2. I agree with Shpiro20. I’m glad to hear relevant companies actively trying to fight global warming especially in tourism, but there has been very few examples of eco-tourism sites that I believe are really trying to educate sustainability and offer tourism successfully. One of the sites I’ve experienced that really nailed it was Wakatobi Dive Resorts in Indonesia (

    The founder of the resort is an ecologist, who believed that the specific combinations of wind, temperature, and currents at these specific cluster of islands would be the perfect place to do research in marine biodiversity. Supported by his two brothers, the resort now stands as more of a retreat: all guests are open to join lectures about the sea and its corals. But education is just the cherry on top- the bulk of support you’ll be giving is by the price of the stay. They’re very transparent about where the money goes to, and how you can get involved. There may be a controversy here because of the limited impact due to its exclusivity, but one can also argue they’re highly targeted in their marketing.

  3. It’s great to hear that Big Cat Green Island Cruises is doing its part to mitigate its environmental impact in such a sensitive area. In addition to data collection for the scientific community as Shpiro20 mentioned, I wonder if this presents a good opportunity for Big Cat Green to influence the general public to do their part as well. I imagine that using social media to circulate before and after photos would be an incredibly powerful tool to raise awareness and inspire action. To the general public, I think that temperature and species loss data can seem abstract, and Big Cat Green is in a fairly unique position to provide visuals that they can better connect with.

  4. A world without Nemo sounds like a terrible, terrible place!

    According to a report by the Australian Government [1], not all coral reefs will be equally affected by climate change. Perhaps government agencies like the Great Barrier Reef Marine Park Authority should focus on protecting the areas that will be least affected by climate change, as some reefs may already be too far gone. The same article cited above states that 16% of the world’s coral reefs are already seriously damaged. By pooling resources around the most protected coral reefs, we may be able to better allocate our dollars towards an effective attack against climate change.

    Additionally, I suggest building out your first initiative of awareness and education by also teaching people about what coral reefs do for animals. So many animals and organisms depend on coral reefs for shelter and food. Our entire underwater ecosystem will be thrown off if any more damage is done. People need to be aware that this is a huge problem, and it’s not just about the coral reefs.

    [1] Australia’s Biodiversity and Climate Change

  5. For obvious reasons, this issue is near and dear to my heart – I’m glad that you covered it Mary. The phrase ‘ocean acidification’ sounds too big to tackle. I am concerned that there aren’t more localized initiatives that will lessen coral bleaching. Perhaps this is because the are no quick wins this space. One interesting idea that I discovered after reading Kelly’s review on the Oyster Industry was that kelp absorbs CO2 which helps to neutralize water acidity. I am not sure if the conditions around the great barrier reef are conducive to kelp growth but it would be interesting to find out. Additionally, I wonder if there are any other strategies that exist that actively combat ocean acidification. It seems as if there is much work to be done in this space.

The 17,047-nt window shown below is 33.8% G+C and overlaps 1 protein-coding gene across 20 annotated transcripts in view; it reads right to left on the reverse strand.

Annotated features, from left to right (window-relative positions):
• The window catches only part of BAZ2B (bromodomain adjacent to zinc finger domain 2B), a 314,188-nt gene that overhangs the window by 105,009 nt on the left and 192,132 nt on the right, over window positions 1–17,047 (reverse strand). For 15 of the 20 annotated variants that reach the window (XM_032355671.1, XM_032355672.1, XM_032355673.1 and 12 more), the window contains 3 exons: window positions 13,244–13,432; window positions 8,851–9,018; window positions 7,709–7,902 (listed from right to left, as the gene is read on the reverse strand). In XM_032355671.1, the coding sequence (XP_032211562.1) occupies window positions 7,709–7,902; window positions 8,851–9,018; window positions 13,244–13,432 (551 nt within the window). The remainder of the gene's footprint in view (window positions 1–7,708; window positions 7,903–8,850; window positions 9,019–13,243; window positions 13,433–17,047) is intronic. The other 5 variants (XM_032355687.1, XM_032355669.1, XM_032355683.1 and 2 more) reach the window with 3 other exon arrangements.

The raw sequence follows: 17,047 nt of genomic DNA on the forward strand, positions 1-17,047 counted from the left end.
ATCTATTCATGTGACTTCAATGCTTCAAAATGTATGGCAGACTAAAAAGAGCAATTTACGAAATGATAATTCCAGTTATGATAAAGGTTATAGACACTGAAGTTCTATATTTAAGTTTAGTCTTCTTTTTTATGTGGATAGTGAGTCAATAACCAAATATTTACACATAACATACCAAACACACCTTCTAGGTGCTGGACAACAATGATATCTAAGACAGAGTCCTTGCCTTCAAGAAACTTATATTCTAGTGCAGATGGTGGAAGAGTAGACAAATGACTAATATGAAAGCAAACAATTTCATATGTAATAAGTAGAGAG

6. +1 to Kelly’s sentiment: no mo’ nemo would be a tragedy 🙁

    I agree with the rationale behind your recommended action plan of raising awareness and educating visitors, but I wonder if this company more urgently needs to do more to generate awareness and drive interest in order to bring visitors in in the first place. For example, could this company invite a popular travel blog or magazine to profile them and discuss how climate change is impacting the reefs and what they as a company are doing to respond. Would generating / capitalizing on some coral reef FOMO be effective? For example, when I climbed Kilimanjaro, I learned that the snow on top of the mountain would likely melt within 5 years (also referenced here:, which some of the travelers I talked to cited as a reason they decided to make the trip when they did.

  7. Thanks for the interesting piece, Mary. I also wrote about the importance of restoring coral reefs considering climate change. I was focused more on the coral reefs as barriers protecting human population centers, rather than coral reefs as tourist attractions, but the sentiments are similar.

    I agree with your suggestion that Big Cat Green Island Cruises should collaborate with government agencies to amplify its efforts. I don’t think Australia is as susceptible to extreme weather as the Caribbean is, but I suspect that the Australian government would be even more receptive to helping if private companies demonstrated that the reefs had an essential protective function beyond tourism.

    I was also intrigued by Kelly’s comment that some reefs may be too far gone to save. I assume that BCGIC is focusing its cruises on the reefs that are less badly damaged. If that is the case, perhaps BCGIC and other private players can spend their money rehabilitating the reefs that they are receiving the most economic benefit from. The Australian government could focus its efforts on restoring some of the more damaged reefs that may no longer have tourist value, but still have protective and ecological benefits to the Australian continent if restored.

  8. Even with Big Cat Green Island Cruise’s efforts, the effects of global climate change are externalities from the whole world. While its good they are taking actions, I think there efforts might be better spent in raising awareness as you suggested. If they do want to take steps themselves, I wonder if they could move to sailboats or even greener means of transporting to do better than just 8% reduction. Even wilder, I wonder if they could create a different experience to share the GBR’s with the world through videos or more immersive Augmented Reality.

    I wonder if there are ways to replace the Zooxanthellae as a stop gap measure. This won’t fix the problem, but perhaps could prevent the bleaching in the short term until we can reverse negative impacts from climate change.